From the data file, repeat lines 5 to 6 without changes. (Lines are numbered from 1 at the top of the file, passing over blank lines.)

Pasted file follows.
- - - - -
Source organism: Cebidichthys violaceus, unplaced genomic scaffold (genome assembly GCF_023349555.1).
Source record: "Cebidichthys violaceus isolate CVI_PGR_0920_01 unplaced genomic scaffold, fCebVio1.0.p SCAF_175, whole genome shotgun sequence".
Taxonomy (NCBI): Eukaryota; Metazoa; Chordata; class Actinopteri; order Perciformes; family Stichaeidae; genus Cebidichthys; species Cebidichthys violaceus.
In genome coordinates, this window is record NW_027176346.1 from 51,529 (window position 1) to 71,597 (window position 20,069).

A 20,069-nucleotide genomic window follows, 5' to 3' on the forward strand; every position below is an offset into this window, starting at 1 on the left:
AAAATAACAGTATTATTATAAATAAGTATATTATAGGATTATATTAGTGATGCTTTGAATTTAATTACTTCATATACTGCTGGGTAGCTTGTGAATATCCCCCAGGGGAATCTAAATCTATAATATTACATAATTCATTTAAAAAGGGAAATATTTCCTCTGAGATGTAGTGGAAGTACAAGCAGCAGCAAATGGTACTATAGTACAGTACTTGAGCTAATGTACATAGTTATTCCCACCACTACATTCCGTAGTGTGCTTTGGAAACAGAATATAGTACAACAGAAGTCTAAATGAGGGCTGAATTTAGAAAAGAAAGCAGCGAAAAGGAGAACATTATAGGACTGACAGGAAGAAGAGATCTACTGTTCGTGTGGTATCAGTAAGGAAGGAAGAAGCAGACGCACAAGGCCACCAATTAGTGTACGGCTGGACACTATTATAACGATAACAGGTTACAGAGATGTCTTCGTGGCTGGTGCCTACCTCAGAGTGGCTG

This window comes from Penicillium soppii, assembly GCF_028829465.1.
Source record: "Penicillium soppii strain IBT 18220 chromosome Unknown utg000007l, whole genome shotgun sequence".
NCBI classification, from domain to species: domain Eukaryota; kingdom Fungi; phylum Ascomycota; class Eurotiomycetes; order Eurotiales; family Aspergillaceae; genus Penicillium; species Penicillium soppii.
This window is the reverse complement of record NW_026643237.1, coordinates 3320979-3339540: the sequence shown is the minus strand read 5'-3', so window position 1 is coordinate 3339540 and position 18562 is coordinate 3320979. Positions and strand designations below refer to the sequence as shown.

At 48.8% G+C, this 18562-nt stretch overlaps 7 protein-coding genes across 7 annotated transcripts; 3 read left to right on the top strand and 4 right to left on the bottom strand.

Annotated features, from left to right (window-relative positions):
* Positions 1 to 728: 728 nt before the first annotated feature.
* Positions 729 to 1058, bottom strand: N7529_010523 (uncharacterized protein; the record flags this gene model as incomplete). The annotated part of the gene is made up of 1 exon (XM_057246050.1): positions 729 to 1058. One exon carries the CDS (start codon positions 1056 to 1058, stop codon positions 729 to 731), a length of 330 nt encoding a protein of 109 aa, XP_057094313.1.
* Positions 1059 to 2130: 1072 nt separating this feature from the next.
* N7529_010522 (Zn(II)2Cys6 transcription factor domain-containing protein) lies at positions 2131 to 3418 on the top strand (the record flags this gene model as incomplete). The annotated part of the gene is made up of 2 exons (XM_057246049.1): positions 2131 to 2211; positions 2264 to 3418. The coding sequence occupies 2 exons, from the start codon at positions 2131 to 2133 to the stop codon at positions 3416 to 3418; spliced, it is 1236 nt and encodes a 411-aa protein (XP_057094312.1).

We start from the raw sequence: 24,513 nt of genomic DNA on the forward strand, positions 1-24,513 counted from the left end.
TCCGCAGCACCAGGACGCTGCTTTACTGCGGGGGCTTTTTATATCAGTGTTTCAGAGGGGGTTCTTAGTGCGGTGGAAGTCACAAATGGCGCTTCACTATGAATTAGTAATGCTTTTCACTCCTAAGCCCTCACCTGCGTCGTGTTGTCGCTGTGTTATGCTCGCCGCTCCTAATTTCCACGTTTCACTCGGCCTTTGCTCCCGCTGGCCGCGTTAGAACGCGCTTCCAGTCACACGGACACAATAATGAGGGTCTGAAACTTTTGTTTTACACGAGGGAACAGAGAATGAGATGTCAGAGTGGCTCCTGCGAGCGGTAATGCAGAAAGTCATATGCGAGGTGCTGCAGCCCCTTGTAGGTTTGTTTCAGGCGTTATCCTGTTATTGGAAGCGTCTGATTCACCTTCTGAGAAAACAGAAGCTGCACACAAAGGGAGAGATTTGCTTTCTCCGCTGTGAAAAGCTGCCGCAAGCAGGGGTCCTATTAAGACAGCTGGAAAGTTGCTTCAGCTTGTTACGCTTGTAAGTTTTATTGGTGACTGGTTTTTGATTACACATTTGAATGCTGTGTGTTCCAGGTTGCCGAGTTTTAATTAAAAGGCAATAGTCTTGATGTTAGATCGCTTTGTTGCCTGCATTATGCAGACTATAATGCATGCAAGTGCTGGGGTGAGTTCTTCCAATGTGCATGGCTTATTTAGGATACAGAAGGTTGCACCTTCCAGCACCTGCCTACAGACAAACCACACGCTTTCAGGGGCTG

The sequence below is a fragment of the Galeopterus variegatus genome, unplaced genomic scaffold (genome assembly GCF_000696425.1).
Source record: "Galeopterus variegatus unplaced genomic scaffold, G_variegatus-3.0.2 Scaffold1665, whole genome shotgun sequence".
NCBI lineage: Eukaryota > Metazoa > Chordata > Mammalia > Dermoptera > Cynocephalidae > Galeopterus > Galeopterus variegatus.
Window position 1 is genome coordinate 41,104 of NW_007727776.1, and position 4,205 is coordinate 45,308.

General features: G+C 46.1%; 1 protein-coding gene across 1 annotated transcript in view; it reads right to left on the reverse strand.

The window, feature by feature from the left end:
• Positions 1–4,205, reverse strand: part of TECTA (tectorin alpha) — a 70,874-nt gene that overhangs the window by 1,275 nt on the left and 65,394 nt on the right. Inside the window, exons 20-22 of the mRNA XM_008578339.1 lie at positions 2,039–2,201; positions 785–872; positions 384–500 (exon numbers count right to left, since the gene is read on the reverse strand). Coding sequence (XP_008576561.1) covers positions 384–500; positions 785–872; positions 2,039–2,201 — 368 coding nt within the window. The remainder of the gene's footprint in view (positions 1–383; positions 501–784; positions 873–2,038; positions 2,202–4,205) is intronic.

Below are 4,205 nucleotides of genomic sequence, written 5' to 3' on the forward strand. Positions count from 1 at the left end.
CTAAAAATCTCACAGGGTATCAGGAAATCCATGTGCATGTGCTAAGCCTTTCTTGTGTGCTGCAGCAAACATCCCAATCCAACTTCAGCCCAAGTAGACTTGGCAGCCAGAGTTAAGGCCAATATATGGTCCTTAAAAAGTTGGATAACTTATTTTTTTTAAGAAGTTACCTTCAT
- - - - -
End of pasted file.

A 20,069-nucleotide genomic window follows, 5' to 3' on the forward strand; every position below is an offset into this window, starting at 1 on the left:
AAAATAACAGTATTATTATAAATAAGTATATTATAGGATTATATTAGTGATGCTTTGAATTTAATTACTTCATATACTGCTGGGTAGCTTGTGAATATCCCCCAGGGGAATCTAAATCTATAATATTACATAATTCATTTAAAAAGGGAAATATTTCCTCTGAGATGTAGTGGAAGTACAAGCAGCAGCAAATGGTACTATAGTACAGTACTTGAGCTAATGTACATAGTTATTCCCACCACTACATTCCGTAGTGTGCTTTGGAAACAGAATATAGTACAACAGAAGTCTAAATGAGGGCTGAATTTAGAAAAGAAAGCAGCGAAAAGGAGAACATTATAGGACTGACAGGAAGAAGAGATCTACTGTTCGTGTGGTATCAGTAAGGAAGGAAGAAGCAGACGCACAAGGCCACCAATTAGTGTACGGCTGGACACTATTATAACGATAACAGGTTACAGAGATGTCTTCGTGGCTGGTGCCTACCTCAGAGTGGCTG